The trial court denied the Condominium-related defendants’ motion to dismiss these Labor Law claims, finding the existence of questions of fact.  The Appellate Division, Second Department, reversed and granted summary judgment, holding that that they were not owners or agents within the meaning of the Labor Law.  The Appellate Division concluded that the Condominium-related defendants did not function as an owner because they lacked the interest of an owner, they did not hire contractors, supervise or control the work, and had no authority with respect to proper safety practices. 

The Court of Appeals granted Guryev leave to appeal.  At issue will be plaintiff’s argument that the Condominium-related defendants are “owners” or “agents of owners” against which a section 241(6) claim could be brought.  Plaintiff will argue that the Condominium Law designates the Condominium as landowner and that the Appellate Division’s decision would exempt condominiums from responsibility and thus thwart the purpose of the Labor Law. Oral argument will be this Wednesday, November 14, 2012.  The Court streams oral arguments online.  To watch them live, you can visit the New York Court of Appeals website on Wednesday after 12:00 p.m. and click on the “Oral Arguments Webcast” link on the right-hand side of the page.

Wednesday, November 7, 2012

No Reelection for Three Appellate Division Justices

Unofficial results from New York State elections show that three justices of the Appellate Division have not been reelected.  Among the justices who lost their respective elections are two from the Third Department and one from the First Department.

  • Associate Justices Bernard Malone Jr. and E. Michael Kavanagh were defeated by challengers on the Democratic ticket
  • Associate Justice James M. Catterson has the eighth-highest vote total out of six available spots and was approximately 11,000 votes shy of being re-elected.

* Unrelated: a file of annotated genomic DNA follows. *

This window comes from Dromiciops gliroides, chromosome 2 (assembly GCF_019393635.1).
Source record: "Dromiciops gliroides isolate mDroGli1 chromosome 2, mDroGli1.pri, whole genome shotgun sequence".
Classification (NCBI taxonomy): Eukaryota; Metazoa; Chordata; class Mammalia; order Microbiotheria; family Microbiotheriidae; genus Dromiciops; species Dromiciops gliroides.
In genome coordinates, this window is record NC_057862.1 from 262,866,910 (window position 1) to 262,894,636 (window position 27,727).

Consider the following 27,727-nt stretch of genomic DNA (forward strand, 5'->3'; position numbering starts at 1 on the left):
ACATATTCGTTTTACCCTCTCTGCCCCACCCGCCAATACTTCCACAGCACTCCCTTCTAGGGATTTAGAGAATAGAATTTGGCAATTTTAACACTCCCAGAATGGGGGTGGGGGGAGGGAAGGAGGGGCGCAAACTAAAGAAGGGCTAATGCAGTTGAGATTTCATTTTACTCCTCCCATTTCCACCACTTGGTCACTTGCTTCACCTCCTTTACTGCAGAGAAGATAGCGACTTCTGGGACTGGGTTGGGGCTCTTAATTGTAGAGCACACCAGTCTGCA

Further coverage of the election results can be found at the New York Law Journal.

Tuesday, November 6, 2012

Judge Theodore Jones (1944 - 2012)

As reported by the New York Law Journal, Judge Theodore Jones, Jr. of the New York Court of Appeals died late Monday evening or Tuesday morning of an apparent heart attack.  Judge Jones was an associate judge of the Court since his 2007 confirmation and previously served for almost 20 years as an elected supreme court justice.  His untimely death now leaves Governor Cuomo with two judicial selections to make for the Court of Appeals with the impending retirement of Judge Ciparick at the end of the year.

Thursday, November 1, 2012

New York Court Deadlines and Time Limitations Suspended "Until Further Notice" by Executive Order

Preliminarily, the authors at the New York Appellate Law Blog would like to share their deep concern, thoughts, and prayers for those affected by Hurricane Sandy.

This storm has been an unprecedented disaster for the Northeast.  In addition to the tremendous damage to property and loss of life, Hurricane Sandy also affected the court system.  New York State and Governor Cuomo have responded to some of the difficulties relating to the court system by issuing Executive Order 52.

Executive Order 52 calls for the suspension of specified time limitations in various civil and criminal matters.  This suspension includes statutes of limitations concluding on or after October 26, 2012.  It includes a suspension of the time limitation to appeal matters as well.  Notably, these suspensions are "until further notice."  The executive order can be found by clicking this link to the Governor's website.